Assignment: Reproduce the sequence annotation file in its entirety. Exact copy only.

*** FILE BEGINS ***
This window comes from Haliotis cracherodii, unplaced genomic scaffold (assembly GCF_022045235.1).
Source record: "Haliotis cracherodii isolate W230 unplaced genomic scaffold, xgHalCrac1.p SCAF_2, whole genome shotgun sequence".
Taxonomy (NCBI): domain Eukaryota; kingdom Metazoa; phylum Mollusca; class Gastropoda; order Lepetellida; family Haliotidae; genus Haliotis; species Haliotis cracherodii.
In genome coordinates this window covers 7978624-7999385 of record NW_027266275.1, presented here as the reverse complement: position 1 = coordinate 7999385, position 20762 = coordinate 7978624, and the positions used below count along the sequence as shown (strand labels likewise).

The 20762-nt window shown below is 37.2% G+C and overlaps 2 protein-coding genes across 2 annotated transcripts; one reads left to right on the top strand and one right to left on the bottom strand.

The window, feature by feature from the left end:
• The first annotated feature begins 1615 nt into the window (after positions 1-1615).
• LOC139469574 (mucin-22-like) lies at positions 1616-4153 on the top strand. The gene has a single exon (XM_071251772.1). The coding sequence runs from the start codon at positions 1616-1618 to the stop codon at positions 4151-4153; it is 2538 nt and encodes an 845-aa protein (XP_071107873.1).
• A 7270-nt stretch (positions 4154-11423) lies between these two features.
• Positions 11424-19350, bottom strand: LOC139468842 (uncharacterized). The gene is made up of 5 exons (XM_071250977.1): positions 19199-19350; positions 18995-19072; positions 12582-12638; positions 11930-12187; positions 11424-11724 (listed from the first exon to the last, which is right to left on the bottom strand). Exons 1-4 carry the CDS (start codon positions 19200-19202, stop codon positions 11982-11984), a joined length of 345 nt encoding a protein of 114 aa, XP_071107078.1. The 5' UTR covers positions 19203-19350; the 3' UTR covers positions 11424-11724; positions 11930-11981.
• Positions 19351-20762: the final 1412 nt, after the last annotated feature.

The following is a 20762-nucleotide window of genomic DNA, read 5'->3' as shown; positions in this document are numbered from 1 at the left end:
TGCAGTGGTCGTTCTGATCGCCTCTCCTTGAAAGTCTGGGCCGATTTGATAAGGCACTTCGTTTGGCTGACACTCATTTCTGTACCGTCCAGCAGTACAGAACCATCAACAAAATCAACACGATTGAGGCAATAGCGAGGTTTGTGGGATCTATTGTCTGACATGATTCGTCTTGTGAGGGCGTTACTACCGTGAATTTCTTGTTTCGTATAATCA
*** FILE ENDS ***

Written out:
This window comes from Haliotis cracherodii, unplaced genomic scaffold (assembly GCF_022045235.1).
Source record: "Haliotis cracherodii isolate W230 unplaced genomic scaffold, xgHalCrac1.p SCAF_2, whole genome shotgun sequence".
Taxonomy (NCBI): domain Eukaryota; kingdom Metazoa; phylum Mollusca; class Gastropoda; order Lepetellida; family Haliotidae; genus Haliotis; species Haliotis cracherodii.
In genome coordinates this window covers 7978624-7999385 of record NW_027266275.1, presented here as the reverse complement: position 1 = coordinate 7999385, position 20762 = coordinate 7978624, and the positions used below count along the sequence as shown (strand labels likewise).

The 20762-nt window shown below is 37.2% G+C and overlaps 2 protein-coding genes across 2 annotated transcripts; one reads left to right on the top strand and one right to left on the bottom strand.

The window, feature by feature from the left end:
• The first annotated feature begins 1615 nt into the window (after positions 1-1615).
• LOC139469574 (mucin-22-like) lies at positions 1616-4153 on the top strand. The gene has a single exon (XM_071251772.1). The coding sequence runs from the start codon at positions 1616-1618 to the stop codon at positions 4151-4153; it is 2538 nt and encodes an 845-aa protein (XP_071107873.1).
• A 7270-nt stretch (positions 4154-11423) lies between these two features.
• Positions 11424-19350, bottom strand: LOC139468842 (uncharacterized). The gene is made up of 5 exons (XM_071250977.1): positions 19199-19350; positions 18995-19072; positions 12582-12638; positions 11930-12187; positions 11424-11724 (listed from the first exon to the last, which is right to left on the bottom strand). Exons 1-4 carry the CDS (start codon positions 19200-19202, stop codon positions 11982-11984), a joined length of 345 nt encoding a protein of 114 aa, XP_071107078.1. The 5' UTR covers positions 19203-19350; the 3' UTR covers positions 11424-11724; positions 11930-11981.
• Positions 19351-20762: the final 1412 nt, after the last annotated feature.

The following is a 20762-nucleotide window of genomic DNA, read 5'->3' as shown; positions in this document are numbered from 1 at the left end:
TGCAGTGGTCGTTCTGATCGCCTCTCCTTGAAAGTCTGGGCCGATTTGATAAGGCACTTCGTTTGGCTGACACTCATTTCTGTACCGTCCAGCAGTACAGAACCATCAACAAAATCAACACGATTGAGGCAATAGCGAGGTTTGTGGGATCTATTGTCTGACATGATTCGTCTTGTGAGGGCGTTACTACCGTGAATTTCTTGTTTCGTATAATCA